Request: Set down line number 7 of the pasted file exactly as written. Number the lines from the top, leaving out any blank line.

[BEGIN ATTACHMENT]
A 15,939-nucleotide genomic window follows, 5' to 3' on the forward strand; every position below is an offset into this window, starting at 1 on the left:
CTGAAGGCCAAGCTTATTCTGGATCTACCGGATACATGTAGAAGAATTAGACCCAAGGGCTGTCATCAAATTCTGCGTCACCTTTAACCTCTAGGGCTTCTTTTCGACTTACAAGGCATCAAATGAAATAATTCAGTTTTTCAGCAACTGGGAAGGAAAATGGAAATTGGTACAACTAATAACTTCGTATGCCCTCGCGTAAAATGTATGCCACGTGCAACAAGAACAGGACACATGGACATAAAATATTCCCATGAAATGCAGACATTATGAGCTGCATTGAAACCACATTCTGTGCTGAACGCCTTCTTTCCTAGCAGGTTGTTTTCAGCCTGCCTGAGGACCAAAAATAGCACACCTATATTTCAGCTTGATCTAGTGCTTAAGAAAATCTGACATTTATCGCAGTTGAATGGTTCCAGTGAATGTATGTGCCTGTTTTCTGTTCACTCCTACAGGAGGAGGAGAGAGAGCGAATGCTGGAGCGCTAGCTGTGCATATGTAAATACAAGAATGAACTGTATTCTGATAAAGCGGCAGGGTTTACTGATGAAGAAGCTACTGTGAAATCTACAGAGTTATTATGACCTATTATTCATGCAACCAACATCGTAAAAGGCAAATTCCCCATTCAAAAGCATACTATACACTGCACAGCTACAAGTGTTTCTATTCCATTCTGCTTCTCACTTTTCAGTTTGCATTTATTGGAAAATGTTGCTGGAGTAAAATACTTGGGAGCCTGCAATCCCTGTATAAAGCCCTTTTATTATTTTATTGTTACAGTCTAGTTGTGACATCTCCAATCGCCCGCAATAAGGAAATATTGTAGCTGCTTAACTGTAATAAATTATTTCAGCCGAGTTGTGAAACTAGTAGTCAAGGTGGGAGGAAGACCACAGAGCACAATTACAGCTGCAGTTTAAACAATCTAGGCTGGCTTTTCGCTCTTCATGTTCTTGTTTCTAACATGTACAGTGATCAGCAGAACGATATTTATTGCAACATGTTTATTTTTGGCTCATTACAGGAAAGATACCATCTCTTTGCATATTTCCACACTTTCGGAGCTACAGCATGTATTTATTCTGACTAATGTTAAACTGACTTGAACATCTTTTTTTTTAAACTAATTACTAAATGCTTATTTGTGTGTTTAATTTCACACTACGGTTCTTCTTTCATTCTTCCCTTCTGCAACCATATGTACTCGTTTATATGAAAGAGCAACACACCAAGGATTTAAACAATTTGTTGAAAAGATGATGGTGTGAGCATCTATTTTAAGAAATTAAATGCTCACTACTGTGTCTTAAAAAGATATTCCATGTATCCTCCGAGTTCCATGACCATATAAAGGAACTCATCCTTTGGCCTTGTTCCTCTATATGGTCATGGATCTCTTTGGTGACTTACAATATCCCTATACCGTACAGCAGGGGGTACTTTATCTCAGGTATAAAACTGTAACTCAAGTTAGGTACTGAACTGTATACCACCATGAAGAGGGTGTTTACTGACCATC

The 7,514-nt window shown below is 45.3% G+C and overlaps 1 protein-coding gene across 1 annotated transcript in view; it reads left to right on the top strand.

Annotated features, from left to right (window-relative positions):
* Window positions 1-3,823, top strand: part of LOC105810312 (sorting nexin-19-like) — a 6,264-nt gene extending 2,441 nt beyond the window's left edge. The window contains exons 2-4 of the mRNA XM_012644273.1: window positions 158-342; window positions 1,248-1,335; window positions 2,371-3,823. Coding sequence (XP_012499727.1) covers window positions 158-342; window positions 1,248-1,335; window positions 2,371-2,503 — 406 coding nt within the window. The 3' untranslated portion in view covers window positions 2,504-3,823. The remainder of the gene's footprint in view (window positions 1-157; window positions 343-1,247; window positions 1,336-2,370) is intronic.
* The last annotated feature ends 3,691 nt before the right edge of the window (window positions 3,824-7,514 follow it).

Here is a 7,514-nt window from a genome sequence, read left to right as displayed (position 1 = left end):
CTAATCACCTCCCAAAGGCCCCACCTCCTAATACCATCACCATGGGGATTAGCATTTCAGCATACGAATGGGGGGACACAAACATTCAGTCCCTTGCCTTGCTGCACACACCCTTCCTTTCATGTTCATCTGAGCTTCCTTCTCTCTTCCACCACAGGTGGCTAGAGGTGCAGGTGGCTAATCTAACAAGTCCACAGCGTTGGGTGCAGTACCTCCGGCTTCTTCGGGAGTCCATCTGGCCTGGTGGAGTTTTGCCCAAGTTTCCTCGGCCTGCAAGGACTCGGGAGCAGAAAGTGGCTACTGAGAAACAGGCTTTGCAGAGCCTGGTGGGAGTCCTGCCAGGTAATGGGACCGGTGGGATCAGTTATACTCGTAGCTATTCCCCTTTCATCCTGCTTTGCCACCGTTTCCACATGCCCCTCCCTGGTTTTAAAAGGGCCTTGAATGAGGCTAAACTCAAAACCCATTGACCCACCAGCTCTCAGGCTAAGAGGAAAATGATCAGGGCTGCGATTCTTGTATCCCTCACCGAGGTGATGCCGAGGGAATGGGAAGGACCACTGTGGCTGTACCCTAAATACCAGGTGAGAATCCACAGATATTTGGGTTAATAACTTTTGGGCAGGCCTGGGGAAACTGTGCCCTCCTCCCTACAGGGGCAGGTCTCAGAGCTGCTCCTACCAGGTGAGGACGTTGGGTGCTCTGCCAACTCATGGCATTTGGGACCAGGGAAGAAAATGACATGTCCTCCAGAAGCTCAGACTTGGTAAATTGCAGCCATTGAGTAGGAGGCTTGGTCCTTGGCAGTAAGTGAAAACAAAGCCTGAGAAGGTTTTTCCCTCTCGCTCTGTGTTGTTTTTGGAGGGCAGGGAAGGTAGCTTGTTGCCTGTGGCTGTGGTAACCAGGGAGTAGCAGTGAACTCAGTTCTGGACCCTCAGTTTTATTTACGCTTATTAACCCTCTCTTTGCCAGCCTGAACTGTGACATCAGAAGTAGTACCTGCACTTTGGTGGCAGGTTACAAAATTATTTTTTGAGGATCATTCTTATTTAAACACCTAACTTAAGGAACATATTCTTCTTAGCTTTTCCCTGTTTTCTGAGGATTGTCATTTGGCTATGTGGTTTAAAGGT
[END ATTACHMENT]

Here is a 7,514-nt window from a genome sequence, read left to right as displayed (position 1 = left end):